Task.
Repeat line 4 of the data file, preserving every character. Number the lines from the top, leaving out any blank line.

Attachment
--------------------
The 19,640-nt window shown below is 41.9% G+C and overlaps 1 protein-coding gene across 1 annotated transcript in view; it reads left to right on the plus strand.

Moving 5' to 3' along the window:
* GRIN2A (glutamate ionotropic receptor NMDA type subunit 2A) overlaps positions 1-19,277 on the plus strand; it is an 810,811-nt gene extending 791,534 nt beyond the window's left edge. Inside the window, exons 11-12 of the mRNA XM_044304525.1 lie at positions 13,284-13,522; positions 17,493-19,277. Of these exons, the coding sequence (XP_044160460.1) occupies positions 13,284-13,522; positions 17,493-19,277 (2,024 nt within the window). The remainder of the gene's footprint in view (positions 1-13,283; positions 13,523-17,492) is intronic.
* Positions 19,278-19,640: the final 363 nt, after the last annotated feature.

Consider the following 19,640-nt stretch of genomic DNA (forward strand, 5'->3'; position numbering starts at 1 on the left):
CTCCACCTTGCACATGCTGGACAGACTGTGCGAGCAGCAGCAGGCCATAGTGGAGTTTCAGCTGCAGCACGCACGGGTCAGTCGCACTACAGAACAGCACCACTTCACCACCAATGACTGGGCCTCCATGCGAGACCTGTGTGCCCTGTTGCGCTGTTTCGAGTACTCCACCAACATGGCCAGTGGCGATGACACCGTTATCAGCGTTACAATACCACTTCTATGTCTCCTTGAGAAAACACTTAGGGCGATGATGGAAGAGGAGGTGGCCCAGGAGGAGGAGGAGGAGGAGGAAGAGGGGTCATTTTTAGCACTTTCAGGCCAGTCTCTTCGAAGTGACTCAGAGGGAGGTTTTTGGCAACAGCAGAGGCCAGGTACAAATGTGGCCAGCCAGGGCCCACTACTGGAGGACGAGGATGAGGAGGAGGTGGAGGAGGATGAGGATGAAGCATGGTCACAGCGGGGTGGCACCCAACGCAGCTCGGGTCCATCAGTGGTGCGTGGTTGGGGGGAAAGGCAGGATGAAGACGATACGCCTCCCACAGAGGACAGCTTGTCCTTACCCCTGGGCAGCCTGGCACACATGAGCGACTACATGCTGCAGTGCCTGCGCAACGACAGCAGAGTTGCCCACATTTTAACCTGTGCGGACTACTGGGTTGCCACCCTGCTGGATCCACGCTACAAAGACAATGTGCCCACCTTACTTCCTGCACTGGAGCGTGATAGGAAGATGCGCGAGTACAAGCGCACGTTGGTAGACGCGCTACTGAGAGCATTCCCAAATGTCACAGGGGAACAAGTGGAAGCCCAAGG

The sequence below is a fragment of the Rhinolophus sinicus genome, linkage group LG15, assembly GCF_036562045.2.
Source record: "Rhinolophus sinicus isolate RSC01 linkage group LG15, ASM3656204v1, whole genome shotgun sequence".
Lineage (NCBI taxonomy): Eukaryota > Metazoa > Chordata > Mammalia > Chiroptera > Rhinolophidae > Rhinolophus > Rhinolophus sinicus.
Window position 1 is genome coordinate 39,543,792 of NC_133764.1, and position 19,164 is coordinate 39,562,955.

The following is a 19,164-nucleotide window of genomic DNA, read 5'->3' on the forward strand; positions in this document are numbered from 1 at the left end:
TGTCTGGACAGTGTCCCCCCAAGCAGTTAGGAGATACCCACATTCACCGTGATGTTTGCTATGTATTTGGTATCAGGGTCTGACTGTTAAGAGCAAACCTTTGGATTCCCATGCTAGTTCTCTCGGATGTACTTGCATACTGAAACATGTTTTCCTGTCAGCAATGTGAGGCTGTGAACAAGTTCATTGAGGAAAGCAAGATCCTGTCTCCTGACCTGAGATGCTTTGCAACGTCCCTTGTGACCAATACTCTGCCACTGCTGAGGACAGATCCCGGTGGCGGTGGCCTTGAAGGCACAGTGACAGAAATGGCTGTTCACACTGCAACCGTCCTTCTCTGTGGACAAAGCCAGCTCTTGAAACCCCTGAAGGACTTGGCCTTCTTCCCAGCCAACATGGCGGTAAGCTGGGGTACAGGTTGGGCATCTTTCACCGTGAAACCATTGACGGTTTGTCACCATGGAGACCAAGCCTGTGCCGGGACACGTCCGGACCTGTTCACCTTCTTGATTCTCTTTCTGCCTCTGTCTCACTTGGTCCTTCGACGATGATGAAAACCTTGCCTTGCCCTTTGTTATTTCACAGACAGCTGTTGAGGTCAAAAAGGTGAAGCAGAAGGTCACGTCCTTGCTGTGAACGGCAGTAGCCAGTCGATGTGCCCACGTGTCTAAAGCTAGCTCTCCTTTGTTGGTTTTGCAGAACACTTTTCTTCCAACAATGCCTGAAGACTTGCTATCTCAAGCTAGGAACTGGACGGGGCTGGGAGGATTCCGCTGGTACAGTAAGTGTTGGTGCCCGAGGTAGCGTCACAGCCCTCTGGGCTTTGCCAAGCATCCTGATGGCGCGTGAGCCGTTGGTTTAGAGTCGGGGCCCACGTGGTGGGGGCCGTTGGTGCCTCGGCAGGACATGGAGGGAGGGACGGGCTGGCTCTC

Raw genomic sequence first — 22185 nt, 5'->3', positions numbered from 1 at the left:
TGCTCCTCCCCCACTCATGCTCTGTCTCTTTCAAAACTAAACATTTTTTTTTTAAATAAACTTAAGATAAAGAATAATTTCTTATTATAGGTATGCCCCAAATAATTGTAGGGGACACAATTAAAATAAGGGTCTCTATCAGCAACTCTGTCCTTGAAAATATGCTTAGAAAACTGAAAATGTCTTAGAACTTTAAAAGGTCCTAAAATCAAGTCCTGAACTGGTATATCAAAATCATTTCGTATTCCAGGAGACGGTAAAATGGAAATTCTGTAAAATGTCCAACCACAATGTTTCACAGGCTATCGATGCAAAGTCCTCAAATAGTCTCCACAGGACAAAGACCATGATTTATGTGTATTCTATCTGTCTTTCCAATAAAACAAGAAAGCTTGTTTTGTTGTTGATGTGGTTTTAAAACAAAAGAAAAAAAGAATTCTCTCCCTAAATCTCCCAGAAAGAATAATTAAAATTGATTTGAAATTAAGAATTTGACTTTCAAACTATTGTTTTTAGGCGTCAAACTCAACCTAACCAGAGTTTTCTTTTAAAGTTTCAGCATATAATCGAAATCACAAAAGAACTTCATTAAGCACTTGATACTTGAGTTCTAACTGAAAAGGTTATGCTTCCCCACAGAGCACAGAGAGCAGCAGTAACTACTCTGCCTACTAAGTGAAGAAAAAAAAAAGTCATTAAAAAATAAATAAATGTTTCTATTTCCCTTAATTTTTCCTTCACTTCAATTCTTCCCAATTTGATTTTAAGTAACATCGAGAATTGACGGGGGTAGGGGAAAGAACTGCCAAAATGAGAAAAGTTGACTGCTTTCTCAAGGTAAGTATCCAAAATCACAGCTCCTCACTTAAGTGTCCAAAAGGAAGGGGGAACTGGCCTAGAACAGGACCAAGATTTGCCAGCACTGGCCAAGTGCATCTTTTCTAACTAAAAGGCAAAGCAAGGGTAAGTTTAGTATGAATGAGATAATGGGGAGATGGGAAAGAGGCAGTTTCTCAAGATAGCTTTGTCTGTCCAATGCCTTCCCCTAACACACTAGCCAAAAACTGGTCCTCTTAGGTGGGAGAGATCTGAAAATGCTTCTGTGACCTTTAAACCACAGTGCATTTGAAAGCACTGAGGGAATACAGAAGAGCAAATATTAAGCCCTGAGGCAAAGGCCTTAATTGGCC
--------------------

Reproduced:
* Positions 19,278-19,640: the final 363 nt, after the last annotated feature.